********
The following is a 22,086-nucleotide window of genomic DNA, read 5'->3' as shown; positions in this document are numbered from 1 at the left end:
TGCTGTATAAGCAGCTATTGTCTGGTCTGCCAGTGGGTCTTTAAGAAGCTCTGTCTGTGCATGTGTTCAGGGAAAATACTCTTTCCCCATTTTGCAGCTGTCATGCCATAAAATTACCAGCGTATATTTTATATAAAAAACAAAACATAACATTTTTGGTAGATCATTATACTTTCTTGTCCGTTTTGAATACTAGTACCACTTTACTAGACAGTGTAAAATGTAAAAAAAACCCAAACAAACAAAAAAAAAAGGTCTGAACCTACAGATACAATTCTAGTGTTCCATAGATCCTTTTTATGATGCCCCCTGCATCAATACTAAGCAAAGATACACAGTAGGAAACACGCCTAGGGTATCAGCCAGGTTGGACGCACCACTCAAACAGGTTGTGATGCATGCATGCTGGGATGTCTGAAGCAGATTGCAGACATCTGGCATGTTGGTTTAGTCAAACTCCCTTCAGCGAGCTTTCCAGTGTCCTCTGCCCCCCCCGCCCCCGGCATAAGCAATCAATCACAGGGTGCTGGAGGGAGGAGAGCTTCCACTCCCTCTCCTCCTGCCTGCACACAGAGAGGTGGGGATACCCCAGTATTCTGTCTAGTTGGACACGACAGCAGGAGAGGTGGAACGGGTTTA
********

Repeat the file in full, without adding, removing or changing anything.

The following is a 22,086-nucleotide window of genomic DNA, read 5'->3' as shown; positions in this document are numbered from 1 at the left end:
TGCTGTATAAGCAGCTATTGTCTGGTCTGCCAGTGGGTCTTTAAGAAGCTCTGTCTGTGCATGTGTTCAGGGAAAATACTCTTTCCCCATTTTGCAGCTGTCATGCCATAAAATTACCAGCGTATATTTTATATAAAAAACAAAACATAACATTTTTGGTAGATCATTATACTTTCTTGTCCGTTTTGAATACTAGTACCACTTTACTAGACAGTGTAAAATGTAAAAAAAACCCAAACAAACAAAAAAAAAAGGTCTGAACCTACAGATACAATTCTAGTGTTCCATAGATCCTTTTTATGATGCCCCCTGCATCAATACTAAGCAAAGATACACAGTAGGAAACACGCCTAGGGTATCAGCCAGGTTGGACGCACCACTCAAACAGGTTGTGATGCATGCATGCTGGGATGTCTGAAGCAGATTGCAGACATCTGGCATGTTGGTTTAGTCAAACTCCCTTCAGCGAGCTTTCCAGTGTCCTCTGCCCCCCCCGCCCCCGGCATAAGCAATCAATCACAGGGTGCTGGAGGGAGGAGAGCTTCCACTCCCTCTCCTCCTGCCTGCACACAGAGAGGTGGGGATACCCCAGTATTCTGTCTAGTTGGACACGACAGCAGGAGAGGTGGAACGGGTTTA